My friend, you take and drive me - if you furnish the auto - out into the suburbs of Philadelphia, and introduce me to the people who own their homes around this great city, those beautiful homes with gardens and flowers, those magnificent homes so lovely in their art, and I will introduce you to the very best people in character as well as in enterprise in our city, and you know I will. A man is not really a true man until he owns his own home, and they that own their homes are made more honorable and honest and pure, and true and economical, by owning the home.
For a man to have money, even in large sums, is not an inconsistent thing. We preach against covetousness, and you know we do, in the pulpit, and oftentimes preach against it so long and use the terms about "filthy lucre" so extremely that Christians get the idea that when we stand in the pulpit we believe it is wicked for any man to have money-until the collection basket goes around, and then we almost swear at the people because they don't give more money. Oh, the inconsistency of such doctrines as that!.
Money is power, and you ought to be reasonably ambitious to have it. You ought because you can do more good with it than you could do without it. Money printed your Bible, money builds your churches, money sends your missionaries, and money pays your preachers, and you would not have many of them, either, if you did not pay them. I am always willing that my church should raise my salary, because the church that pays the largest salary always raises it the easiest. You never knew an exception to it in your life. The man who gets the largest salary can do the most good with the power that is furnished to him. Of course he can, if his spirit be right to use it for what it is given to him.
I say, then, you ought to have money. If you can honestly attain unto riches in Philadelphia, it is your Christian and godly duty to do so. It is an awful mistake of those pious people to think you must be awfully poor in order to be pious.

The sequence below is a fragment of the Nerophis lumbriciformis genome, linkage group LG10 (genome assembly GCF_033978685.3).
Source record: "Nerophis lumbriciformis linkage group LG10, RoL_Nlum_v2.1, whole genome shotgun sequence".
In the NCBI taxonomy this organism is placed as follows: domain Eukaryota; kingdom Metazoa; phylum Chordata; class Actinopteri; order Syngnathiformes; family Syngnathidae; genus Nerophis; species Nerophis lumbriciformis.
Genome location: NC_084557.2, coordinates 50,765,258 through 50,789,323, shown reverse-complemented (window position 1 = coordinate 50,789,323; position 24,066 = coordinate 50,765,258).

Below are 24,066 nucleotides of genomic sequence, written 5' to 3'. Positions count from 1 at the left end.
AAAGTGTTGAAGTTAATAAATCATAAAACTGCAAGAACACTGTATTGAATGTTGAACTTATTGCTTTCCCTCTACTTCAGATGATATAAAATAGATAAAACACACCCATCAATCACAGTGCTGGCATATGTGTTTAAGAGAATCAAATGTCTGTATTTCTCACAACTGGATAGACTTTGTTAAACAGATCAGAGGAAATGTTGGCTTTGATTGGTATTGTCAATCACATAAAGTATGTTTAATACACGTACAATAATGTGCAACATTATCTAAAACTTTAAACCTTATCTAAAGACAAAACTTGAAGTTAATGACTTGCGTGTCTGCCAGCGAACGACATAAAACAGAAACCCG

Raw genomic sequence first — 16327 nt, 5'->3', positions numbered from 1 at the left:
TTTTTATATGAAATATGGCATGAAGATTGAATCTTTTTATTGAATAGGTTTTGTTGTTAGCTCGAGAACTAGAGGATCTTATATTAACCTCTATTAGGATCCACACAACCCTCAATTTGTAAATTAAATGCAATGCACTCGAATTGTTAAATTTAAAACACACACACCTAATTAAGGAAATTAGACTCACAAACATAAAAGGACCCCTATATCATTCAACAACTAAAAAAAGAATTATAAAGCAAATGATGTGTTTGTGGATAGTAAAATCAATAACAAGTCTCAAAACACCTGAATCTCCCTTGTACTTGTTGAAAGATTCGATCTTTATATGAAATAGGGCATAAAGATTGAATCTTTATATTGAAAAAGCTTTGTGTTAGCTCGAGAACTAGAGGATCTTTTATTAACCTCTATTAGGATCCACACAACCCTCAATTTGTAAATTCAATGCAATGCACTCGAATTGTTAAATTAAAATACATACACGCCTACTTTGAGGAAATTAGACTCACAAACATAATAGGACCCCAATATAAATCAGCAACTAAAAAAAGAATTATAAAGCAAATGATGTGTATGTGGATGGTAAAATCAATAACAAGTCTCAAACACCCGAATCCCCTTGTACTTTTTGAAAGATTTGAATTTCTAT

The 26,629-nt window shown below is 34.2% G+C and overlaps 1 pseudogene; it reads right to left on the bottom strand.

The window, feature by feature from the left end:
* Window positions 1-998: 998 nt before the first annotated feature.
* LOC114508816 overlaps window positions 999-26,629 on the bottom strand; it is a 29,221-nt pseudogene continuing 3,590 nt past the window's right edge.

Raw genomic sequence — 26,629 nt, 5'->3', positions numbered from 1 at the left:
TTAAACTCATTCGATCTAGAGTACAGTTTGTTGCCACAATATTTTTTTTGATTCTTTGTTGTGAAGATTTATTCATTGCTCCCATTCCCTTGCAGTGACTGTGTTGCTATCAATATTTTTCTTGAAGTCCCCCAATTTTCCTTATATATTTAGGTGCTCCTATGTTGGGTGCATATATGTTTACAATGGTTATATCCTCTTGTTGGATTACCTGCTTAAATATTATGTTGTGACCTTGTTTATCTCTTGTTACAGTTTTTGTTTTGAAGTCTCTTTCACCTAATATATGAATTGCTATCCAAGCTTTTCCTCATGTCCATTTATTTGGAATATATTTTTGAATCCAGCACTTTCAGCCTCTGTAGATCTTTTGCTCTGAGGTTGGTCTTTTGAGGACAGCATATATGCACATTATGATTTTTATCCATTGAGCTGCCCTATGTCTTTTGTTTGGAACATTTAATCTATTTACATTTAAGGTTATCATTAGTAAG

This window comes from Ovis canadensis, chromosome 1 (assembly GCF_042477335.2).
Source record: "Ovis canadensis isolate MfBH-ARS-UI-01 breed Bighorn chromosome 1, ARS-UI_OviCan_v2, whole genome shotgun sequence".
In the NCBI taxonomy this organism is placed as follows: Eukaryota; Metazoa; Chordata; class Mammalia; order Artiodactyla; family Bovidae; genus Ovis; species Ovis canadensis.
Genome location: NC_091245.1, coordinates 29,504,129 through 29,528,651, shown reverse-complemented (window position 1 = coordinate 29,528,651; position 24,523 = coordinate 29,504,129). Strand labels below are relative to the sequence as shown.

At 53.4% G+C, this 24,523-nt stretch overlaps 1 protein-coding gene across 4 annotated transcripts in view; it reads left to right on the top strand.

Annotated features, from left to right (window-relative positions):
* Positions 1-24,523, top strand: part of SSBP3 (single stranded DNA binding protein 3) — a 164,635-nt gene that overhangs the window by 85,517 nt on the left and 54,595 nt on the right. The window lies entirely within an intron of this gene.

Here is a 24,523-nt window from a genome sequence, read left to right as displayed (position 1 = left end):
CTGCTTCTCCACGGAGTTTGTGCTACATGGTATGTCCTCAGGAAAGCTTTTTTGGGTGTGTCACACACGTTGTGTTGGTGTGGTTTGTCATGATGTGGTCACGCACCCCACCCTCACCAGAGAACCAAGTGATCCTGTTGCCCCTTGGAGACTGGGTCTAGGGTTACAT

Some men say, "Don't you sympathize with the poor people?" Of course I do, or else I would not have been lecturing these years. I won't give in but what I sympathize with the poor, but the number of poor who are to be sympathized with is very small. To sympathize with a man whom God has punished for his sins, thus to help him when God would still continue a just punishment, is to do wrong, no doubt about it, and we do that more than we help those who are deserving.
While we should sympathize with God's poor-that is, those who cannot help themselves - let us remember there is not a poor person in the United States who was not made poor by his own shortcomings, or by the short-comings of someone else. It is all wrong to be poor, anyhow. Let us give in to that argument and pass that to one side.
A gentleman gets up back there, and says, "Don't you think there are some things in this world that are better than money?" Of course I do, but I am talking about money now. Oh yes, I know by the grave that has left me standing alone that there are some things in the world that are higher and sweeter and purer than money. Well do I know there are some things higher and grander than gold. Love is the grandest thing on God's earth, but fortunate the lover who has plenty of money. Money is power, money is force, money will do good, as well as harm. In the hands of good men and women it could accomplish, and it has accomplished, good.